During WW2 Japan owned French-Indochina, Dutch East Indies and British Malaya. Why did they still have supply problems dispite owning those provinces which had a lot of oil?
There are basically three elements to this.
First. While the the Southern Resource Area was oil rich by Japanese standards it was significantly less productive than other areas of the world at the time. In 1940 while the US produced 183 million tons of crude, the Dutch East Indies produced 8 million tons of crude. The rest of the region added a few million more tons. The US and other Allies also had access to the international market which added places like Venezuela (27Mt), Iran (10Mt), Mexico (7Mt), etc. Japan didn’t have access to any of that. So they were stuck using only the oil produced in the SRA and the tiny amounts produced in pre-war territories (mainly Japan and Taiwan/Formosa). Of the world’s 294 Mt oil output Japan had access to around 11 Mt.
Second. Japanese occupied territories never matched their pre-war output. One the the very last things the European powers did before the area was captured was to destroy refineries and wells. The Allies also focused on disrupting oil production, much like they did in Europe. So air raids were common. I can’t find mid-war production figures at the moment, but between 1940 and 1945 oil production in the Dutch East Indies dropped from 8 Mt of crude, to less than 1 Mt of crude. At no point did Japan ever get more than a fraction of the production the area had before the war.
Third. Japan had a grossly inadequate fleet of tankers. In December 1942, the country as a whole had 58 tankers, with a total carry capacity of around 600,000 tons. During the war they converted a number of other ships into tankers including passenger ships, they captured foreign tankers, and anything else they could think of. In all around 200 Japanese ships served as tankers. But it was never adequate, especially by mid-to-late-war when the submariners began to focus on the tankers. Japan could never adequately get the little oil they had to where they needed it. By late war the IJN was refueling some ships with raw crude directly from the fields rather than trying to transport the fuel to refineries and then back out to the fleet. This resulted in the damage to a number of boilers, due to the high sulfur content of the Bornean crude.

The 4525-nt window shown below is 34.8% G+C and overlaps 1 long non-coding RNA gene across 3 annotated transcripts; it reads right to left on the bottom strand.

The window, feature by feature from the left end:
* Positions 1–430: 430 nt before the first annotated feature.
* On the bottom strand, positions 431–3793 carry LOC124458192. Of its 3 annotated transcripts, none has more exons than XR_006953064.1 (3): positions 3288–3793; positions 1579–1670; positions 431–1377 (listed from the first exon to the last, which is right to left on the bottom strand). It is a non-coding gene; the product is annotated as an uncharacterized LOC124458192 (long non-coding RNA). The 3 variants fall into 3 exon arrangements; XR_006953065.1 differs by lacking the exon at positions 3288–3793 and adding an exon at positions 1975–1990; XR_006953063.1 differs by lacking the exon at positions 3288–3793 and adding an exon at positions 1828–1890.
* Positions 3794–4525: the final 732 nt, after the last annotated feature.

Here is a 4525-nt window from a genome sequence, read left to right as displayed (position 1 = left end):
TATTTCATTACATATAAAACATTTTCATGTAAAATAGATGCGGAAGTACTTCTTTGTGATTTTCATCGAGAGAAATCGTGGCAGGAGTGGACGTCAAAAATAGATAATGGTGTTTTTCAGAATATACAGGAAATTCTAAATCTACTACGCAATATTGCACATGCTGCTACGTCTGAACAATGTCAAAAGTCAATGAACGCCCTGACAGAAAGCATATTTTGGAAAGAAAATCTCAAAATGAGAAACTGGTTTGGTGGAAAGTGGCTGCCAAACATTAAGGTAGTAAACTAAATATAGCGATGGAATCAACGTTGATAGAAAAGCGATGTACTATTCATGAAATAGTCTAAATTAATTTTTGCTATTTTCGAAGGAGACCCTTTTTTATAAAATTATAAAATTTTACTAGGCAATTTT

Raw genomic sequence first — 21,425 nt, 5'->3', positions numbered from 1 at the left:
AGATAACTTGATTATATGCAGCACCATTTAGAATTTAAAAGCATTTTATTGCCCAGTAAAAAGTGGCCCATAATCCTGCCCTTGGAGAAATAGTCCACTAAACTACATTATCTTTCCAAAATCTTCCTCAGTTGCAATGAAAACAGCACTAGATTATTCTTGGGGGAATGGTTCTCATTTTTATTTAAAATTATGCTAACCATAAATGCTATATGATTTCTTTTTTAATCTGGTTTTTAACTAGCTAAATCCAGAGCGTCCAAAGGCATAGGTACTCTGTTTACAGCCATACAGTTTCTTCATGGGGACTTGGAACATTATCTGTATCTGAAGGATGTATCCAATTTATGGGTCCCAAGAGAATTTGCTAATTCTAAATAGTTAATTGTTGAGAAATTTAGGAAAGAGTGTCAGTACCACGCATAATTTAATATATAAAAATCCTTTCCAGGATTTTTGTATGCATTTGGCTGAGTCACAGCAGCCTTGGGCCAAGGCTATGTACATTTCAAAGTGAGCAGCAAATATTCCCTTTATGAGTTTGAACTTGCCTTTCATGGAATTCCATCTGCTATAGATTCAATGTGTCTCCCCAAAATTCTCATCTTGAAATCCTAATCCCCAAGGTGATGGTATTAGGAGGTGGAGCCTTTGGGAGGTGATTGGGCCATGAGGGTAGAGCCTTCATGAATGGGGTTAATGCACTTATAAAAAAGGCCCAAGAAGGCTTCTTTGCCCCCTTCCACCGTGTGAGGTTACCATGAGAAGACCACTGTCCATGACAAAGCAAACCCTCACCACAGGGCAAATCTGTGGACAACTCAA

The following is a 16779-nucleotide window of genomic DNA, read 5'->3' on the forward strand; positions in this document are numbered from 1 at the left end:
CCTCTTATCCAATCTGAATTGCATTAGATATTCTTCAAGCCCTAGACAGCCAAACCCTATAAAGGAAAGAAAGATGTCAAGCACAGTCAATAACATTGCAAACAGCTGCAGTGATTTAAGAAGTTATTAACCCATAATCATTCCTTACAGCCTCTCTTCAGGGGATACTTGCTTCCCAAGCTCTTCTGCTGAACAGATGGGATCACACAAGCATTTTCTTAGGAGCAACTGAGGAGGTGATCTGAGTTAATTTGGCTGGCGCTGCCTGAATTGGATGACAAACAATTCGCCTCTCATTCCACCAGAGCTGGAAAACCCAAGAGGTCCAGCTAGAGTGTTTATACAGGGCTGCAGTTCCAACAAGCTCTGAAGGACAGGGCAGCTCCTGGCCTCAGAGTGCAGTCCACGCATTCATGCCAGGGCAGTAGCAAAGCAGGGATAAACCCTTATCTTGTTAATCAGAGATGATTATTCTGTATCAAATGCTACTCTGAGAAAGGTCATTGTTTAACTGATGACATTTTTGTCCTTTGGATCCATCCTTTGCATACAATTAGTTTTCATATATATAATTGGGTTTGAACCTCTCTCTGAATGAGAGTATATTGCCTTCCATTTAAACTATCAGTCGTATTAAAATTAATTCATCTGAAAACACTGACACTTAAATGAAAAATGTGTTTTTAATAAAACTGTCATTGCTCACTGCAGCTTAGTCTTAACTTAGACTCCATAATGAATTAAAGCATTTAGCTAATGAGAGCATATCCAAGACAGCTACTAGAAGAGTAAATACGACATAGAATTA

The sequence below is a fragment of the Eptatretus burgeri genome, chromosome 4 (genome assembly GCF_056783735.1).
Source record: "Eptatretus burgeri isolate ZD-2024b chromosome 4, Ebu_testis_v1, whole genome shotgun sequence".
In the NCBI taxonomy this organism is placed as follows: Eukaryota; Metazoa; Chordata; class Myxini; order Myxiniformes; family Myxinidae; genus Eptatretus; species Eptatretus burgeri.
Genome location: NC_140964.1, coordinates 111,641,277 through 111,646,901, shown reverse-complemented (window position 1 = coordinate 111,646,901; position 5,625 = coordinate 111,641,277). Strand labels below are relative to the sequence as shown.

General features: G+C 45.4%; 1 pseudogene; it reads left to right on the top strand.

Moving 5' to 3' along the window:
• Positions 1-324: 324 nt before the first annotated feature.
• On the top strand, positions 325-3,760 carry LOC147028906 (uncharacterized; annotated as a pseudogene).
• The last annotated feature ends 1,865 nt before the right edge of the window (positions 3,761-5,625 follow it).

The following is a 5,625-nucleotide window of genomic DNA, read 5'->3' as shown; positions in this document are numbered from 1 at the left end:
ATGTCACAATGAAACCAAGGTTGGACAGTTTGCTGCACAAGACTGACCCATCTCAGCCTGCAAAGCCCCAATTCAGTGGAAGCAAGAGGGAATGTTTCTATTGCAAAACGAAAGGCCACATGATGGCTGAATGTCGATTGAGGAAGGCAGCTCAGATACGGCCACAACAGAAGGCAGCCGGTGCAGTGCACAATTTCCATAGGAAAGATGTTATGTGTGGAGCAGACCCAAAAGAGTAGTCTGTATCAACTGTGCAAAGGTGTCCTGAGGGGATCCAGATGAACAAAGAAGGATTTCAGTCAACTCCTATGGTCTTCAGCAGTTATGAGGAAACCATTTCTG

In short Japan had access to 3% of the pre-war production, never actually achieved those pre-war figures, and couldn’t have transported if they had.
Contrast that to the US, who themselves had local oil shortages at times. The US produced 67% of the world’s crude (and had access to about 80% of the global supply). They managed to increase pre-war production numbers during the war, including opening brand new fields. They had a vastly larger tanker fleet to start the war, and built a ridiculous number during the war. Just counting only the workhorse T2-SE-A1 models, the US built 481 during the war. Which alone accounts for about 2.5x as many as all Japanese tankers that served at all during the war.